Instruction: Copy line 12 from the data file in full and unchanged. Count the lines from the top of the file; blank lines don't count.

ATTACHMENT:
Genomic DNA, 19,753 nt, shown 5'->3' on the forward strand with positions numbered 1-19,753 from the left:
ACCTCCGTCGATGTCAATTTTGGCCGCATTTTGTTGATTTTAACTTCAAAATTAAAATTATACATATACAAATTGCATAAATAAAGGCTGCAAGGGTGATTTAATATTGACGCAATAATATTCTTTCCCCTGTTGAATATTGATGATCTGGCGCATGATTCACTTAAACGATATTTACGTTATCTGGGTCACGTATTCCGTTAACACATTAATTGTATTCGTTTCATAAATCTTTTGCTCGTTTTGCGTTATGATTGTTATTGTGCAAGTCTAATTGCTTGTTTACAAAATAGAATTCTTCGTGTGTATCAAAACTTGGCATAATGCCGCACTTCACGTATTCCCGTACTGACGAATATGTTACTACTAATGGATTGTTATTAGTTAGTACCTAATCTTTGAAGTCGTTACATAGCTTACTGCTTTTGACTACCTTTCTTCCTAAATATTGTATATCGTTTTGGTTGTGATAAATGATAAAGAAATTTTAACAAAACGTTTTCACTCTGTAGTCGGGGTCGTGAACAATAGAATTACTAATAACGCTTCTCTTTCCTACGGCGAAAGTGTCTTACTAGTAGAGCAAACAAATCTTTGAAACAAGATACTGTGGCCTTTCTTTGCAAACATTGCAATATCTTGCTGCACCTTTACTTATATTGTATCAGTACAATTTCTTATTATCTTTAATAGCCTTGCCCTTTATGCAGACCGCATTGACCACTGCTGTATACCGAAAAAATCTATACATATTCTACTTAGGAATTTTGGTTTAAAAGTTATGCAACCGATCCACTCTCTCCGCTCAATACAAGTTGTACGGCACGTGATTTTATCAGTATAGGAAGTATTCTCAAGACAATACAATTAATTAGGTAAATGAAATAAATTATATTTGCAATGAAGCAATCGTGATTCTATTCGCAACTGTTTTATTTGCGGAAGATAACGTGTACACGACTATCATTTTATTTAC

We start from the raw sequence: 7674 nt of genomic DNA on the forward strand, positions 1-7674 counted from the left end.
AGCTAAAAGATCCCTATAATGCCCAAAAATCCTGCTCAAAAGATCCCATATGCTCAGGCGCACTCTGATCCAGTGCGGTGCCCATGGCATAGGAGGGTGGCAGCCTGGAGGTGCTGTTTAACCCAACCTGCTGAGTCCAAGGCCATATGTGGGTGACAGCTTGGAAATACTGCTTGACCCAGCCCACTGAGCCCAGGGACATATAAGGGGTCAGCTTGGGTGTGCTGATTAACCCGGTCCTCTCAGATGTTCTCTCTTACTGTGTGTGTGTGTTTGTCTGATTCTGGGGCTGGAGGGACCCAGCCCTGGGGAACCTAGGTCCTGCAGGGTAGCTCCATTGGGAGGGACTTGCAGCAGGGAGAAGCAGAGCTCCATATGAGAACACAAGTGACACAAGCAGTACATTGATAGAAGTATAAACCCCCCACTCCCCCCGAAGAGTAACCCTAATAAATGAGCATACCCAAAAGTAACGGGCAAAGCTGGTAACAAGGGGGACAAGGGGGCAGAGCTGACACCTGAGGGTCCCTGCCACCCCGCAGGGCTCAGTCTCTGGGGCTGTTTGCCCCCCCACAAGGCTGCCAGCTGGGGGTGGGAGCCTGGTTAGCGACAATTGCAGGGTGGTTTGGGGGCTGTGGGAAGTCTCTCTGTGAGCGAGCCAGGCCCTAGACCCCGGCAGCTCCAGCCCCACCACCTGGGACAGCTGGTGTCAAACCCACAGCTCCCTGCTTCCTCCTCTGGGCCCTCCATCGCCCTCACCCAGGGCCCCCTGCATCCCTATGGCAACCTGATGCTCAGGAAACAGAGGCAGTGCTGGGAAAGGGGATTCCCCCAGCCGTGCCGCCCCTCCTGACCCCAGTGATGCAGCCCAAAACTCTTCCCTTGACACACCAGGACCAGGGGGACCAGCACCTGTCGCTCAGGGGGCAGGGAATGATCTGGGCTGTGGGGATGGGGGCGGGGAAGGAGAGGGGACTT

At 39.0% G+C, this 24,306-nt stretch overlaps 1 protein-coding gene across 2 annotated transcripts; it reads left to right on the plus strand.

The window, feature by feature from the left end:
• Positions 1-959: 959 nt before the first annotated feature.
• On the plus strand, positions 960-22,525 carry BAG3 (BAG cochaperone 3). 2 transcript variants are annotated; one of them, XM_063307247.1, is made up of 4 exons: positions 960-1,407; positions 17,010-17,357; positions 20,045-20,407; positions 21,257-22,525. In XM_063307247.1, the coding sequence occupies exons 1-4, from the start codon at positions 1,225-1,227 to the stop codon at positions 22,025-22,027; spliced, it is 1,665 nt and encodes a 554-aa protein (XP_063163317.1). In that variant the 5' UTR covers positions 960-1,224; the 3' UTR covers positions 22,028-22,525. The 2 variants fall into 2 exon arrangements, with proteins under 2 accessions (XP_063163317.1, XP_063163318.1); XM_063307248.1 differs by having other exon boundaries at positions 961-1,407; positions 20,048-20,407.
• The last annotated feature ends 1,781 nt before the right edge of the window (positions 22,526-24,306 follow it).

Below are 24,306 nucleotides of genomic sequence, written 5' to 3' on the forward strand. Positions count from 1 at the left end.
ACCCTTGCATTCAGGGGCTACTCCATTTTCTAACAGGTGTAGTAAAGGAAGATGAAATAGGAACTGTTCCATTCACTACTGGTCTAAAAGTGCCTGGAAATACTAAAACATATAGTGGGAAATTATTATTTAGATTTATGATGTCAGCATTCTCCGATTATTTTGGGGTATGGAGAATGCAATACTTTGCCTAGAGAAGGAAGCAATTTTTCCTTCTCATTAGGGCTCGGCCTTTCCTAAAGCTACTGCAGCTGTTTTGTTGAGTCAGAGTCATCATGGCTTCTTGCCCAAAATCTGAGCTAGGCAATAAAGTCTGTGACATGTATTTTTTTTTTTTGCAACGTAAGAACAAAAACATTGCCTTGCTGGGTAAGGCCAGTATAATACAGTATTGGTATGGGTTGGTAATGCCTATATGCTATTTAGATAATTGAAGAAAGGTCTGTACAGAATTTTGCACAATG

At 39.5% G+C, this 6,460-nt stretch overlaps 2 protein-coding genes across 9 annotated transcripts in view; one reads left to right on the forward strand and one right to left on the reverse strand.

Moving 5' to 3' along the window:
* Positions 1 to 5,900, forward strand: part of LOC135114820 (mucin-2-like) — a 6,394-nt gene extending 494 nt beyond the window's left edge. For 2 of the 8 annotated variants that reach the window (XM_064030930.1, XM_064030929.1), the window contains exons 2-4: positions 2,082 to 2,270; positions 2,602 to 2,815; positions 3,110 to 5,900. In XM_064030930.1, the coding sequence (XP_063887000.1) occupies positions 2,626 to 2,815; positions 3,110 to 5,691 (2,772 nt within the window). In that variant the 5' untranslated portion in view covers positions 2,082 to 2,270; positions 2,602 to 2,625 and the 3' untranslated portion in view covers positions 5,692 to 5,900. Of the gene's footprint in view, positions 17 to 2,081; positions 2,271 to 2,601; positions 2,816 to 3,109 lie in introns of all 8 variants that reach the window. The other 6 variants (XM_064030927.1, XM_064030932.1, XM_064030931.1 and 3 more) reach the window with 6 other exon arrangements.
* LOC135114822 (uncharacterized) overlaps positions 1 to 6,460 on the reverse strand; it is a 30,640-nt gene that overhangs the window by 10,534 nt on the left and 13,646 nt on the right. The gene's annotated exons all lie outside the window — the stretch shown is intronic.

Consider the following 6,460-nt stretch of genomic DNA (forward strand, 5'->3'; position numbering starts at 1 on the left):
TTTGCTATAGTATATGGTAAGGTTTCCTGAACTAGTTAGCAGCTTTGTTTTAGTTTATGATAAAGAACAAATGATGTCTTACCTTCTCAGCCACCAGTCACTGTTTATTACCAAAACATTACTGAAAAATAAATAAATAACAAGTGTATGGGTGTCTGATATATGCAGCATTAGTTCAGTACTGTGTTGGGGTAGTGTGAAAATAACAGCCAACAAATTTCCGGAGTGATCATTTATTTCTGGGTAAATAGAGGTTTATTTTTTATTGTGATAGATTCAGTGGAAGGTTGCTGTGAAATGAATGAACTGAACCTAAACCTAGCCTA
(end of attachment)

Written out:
At 39.5% G+C, this 6,460-nt stretch overlaps 2 protein-coding genes across 9 annotated transcripts in view; one reads left to right on the forward strand and one right to left on the reverse strand.